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Illegitimate | 2016 Berlin Intl. Film Festival Review

Cruel Intentions: Sitaru Aims to Provoke with Abortion Drama

Director Adrian Sitaru makes his most galling effort yet with his fourth film, Illegitimate, a social drama engaging two hot-button taboo topics all rolled up into one unsightly experience. At its core, the film is an abortion drama, which automatically places the title in an arena with the hailed juggernaut of the New Romanian Wave, 2007’s 4 Months, 3 Weeks, and 2 Days, which famously netted Cristian Mungiu the Palme d’Or. It’s perhaps an unfair comparison since this rudimentary scenario aims to convey nagging intergenerational discord by complicating the issue of abortion as the result of incest. Unfortunately, the end result is as visually putrid as its subject matter is repugnant, never necessitating the narrative extremities which it assumes will shock or unnerve.

While enjoying a family meal with his grown children, widower Victor Anghelescu (Adrien Titieni), an aging obstetrician, gets involved with a heated debate on abortion. His youngest daughter Sasha (Alina Grigore) discovered his name amongst some documents citing his role in informing on women seeking abortion, which was illegal during the Communist regime under Ceausescu. Sasha’s twin brother Romeo (Robi Urs) and their older siblings Gilda (Cristina Olteanu) and Cosma (Bogdan Albulescu) also become embroiled in a debate which ends with Victor adamantly defending his actions and revealing their mother had wanted to abort the twins, initially. Following the heated argument, Sasha consults other family members about the possibility her mother may have wanted an abortion. Unfortunately, Sasha finds herself to be pregnant with her twin brother Romeo’s child, and ultimately faces the same decision on whether or not to keep her own child, one who would potentially not be accepted by society.

Sitaru is no stranger to challenging social issues, his 2008 feature debut Hooked revolving around a murdered prostitute, while subsequent features such as Best Intentions (2011) and Domestic (2012) developed a certain strain of black comedy based on familiar social institutions, with health care and family pets providing structure to the narrative. But Illegitimate begins on a significantly troubling note before backsliding into a pointed social dilemma which negates feminist agency by cloaking it within a clunky provocation of garish incest. While it’s a taboo subject worthy of cinematic exploration, Sitaru’s poker-faced scenario never proves to be meaningful. Obviously, Sitaru is pointing to the inherent hypocrisy of hardnosed patriarchy, proving even the most adamant opponent of abortion can be hobbled by the right circumstances. Rather than spending so much time on the copulating twins, Sitaru’s more innovative subject is squandered, a patriarch whose actions during the Ceausescu regime are not only reprehensible, but unforgivable. The opening sequence features a terrific bit of mounting tension is at first enhanced by a pronounced staginess of frenetic pans and zooms, choices which quickly feel mundane once we’re thrust into the uncomfortable moral dilemma where a woman’s choice is threatened not only by her father but the brother who impregnated her.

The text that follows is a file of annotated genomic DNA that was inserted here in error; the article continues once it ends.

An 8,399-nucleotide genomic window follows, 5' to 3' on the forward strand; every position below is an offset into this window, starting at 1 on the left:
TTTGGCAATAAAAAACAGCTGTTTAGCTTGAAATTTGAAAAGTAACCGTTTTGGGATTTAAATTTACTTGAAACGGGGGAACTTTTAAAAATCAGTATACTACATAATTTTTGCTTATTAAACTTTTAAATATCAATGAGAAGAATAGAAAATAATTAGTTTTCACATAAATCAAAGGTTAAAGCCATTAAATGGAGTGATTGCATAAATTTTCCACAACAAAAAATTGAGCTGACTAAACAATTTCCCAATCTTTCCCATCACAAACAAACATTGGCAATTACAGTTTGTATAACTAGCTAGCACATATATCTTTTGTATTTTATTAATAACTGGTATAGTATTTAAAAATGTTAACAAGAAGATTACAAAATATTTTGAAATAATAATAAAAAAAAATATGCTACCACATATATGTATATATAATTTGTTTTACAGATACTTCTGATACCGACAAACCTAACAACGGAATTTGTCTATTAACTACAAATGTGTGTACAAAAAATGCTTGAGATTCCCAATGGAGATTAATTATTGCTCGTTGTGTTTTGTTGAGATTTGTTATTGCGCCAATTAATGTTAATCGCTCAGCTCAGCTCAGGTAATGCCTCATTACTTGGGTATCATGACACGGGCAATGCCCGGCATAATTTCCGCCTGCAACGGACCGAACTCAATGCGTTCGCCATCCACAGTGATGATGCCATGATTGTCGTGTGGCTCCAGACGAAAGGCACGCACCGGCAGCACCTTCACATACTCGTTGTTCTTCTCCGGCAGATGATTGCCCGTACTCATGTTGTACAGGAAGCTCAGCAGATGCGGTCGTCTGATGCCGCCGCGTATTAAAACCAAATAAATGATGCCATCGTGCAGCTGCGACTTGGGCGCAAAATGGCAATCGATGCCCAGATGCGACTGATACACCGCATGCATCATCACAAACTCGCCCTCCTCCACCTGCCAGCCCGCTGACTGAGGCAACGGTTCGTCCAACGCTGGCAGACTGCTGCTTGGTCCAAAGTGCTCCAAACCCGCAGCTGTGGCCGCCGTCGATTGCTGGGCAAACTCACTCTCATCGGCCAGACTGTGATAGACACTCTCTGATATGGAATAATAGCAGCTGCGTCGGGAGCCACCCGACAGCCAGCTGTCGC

Adrian Titieni has appeared in all three of Sitaru’s previous features, and he brings a certain presence as a man entrenched in the previous era’s political outlook. Co-written by actress Alina Grigore (of Sitaru’s Best Intentions and Cristi Puiu’s Aurora), there is definite potential here, marinating in the scenario’s shock value. But Illegitimate depends too much on the salaciousness of its subject matter, attempting to demonstrate an extreme scenario to justify an excuse for a woman’s right to choose through an impossibility (as its title suggests), since no social law or custom would knowingly justify the existence or necessity of a child of incest.

With depleted visual palettes and inescapably downcast exteriors, Illegitimate is hopelessly wearying, though even with this obvious scenario, it still seems sensational enough to generate conversations on foregone conclusions. Although Valerie Donzelli’s Marguerite and Julien seems a much more justifiable exploration of incest as regards artistic flourish, and praise for her film was notably scarce after its ill fated Cannes premiere.

Reviewed on February 19 at the 2016 Berlin International Film Festival – Forum Program. 89 Mins.


Los Angeles based Nicholas Bell is's Chief Film Critic and covers film festivals such as Sundance, Berlin, Cannes and TIFF. He is part of the critic groups on Rotten Tomatoes, The Los Angeles Film Critics Association (LAFCA), the Online Film Critics Society (OFCS) and GALECA. His top 3 for 2021: France (Bruno Dumont), Passing (Rebecca Hall) and Nightmare Alley (Guillermo Del Toro). He was a jury member at the 2019 Cleveland International Film Festival.

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